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New Cambridge research institute wants to cure hospital inefficiency

UK

The science of healthcare is underdeveloped. A first-in-Europe institute opening in Cambridge aims to change this, providing evidence of how to organise health to improve outcomes

A new institute opening in Cambridge later this year will specialise in operational research to find ways of improving the management of healthcare systems.

The aim is to work with National Health Service staff, patients and carers to identify, design and test potential improvements, generating evidence on how to ensure better care, experiences and outcomes for patients.

The institute will be based at the Cambridge Biomedical Campus, alongside Cambridge University Hospitals NHS Foundation Trust.

As an example of the sort of work it will carry out, the head of the institute, Mary Dixon-Woods, RAND professor of health services research at Cambridge University, points to research showing that nurses in US hospitals can expect to be interrupted every six minutes. 

In order to help keep the hospital workday schedule on track, researchers had the idea of fitting nurses with special ‘do not disturb’ vests. “It was a failure. There was no significant drop-off in interruptions,” said Dixon-Woods.

It turned out the vests were too hot to wear. However, Dixon-Woods says the exercise was not a waste of time. “We like to find out what doesn’t work, as much as what does work,” she said.

The experiment exemplifies the thinking behind the new institute, touted as the first of its kind in Europe.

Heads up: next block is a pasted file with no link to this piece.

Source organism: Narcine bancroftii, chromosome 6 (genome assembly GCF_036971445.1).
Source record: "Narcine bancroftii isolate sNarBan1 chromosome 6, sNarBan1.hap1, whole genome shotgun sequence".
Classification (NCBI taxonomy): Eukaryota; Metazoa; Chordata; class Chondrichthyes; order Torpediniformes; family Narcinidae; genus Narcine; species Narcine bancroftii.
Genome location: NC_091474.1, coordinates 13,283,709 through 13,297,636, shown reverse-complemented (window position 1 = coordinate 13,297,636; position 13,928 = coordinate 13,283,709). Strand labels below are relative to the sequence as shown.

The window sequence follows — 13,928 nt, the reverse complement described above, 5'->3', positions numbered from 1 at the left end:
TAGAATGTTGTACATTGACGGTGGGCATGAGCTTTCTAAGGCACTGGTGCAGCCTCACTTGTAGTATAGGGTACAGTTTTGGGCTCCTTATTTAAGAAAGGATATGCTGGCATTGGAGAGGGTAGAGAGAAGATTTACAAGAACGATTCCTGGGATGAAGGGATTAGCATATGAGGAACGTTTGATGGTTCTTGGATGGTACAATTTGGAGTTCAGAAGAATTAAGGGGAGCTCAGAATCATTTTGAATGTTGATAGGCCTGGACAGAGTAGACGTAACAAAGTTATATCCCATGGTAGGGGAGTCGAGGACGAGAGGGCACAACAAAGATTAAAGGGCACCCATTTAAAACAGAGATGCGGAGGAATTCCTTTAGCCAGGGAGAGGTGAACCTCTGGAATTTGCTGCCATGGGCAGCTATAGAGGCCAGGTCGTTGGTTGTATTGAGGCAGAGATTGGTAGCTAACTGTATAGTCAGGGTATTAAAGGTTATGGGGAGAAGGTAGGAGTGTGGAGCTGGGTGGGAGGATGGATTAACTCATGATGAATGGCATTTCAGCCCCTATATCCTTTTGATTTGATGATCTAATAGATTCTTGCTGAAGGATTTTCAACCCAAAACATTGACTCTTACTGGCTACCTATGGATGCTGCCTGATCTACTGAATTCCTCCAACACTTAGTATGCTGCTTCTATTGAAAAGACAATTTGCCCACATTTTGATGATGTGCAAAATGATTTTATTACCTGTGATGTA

The institute has £40 million in funding over 10 years from the Health Foundation charity to come up with practical, evidence-based ideas for improving healthcare and patient outcomes.

The scope will encompass quality assessment of organisational design, workflow and patient-physician encounters at every level of healthcare.

Healthcare systems are riven with fault lines, said Dixon-Woods. “And, until now, the science of how to make sustained improvements has not got the attention it needs.”

The institute’s main novelty will be the pool of experts it employs. “As well as patients and health specialists, we’re going to bring together people from a range of disciplines – engineers who know about supply chains, operations researchers who can help us with workflows, humanities [researchers], philosophers and lawyers,” Dixon-Woods said.

The institute will partner with researchers from Homerton College and the RAND Europe research institute, also based in Cambridge.

Promoting ideas for how hospitals and primary care can work better together will be one focus. “We’ll look at testing and identifying solutions here. Patients go to care homes and into hospital and out again – it has typically been a big challenge to track and optimise this long chain,” said Dixon-Woods.

The Cambridge institute was announced as another new UK health research body opened its doors. The National Institute for Health Research Innovation Observatory, based at Newcastle University, will apply data analytics to explore trends in health innovation across drugs, medical technologies, diagnostic tools and healthcare services.

The director of the Observatory, Michael Trenell said, “There is a pressing need to provide better and more efficient care, today more than ever before. In order to do this, we need to accelerate access to new medicines, devices, diagnostics, and services for the benefit of patients."

The research carried out by the Observatory will inform commissioning, policy, and strategy for research nationally and internationally, said Trenell.

 

 

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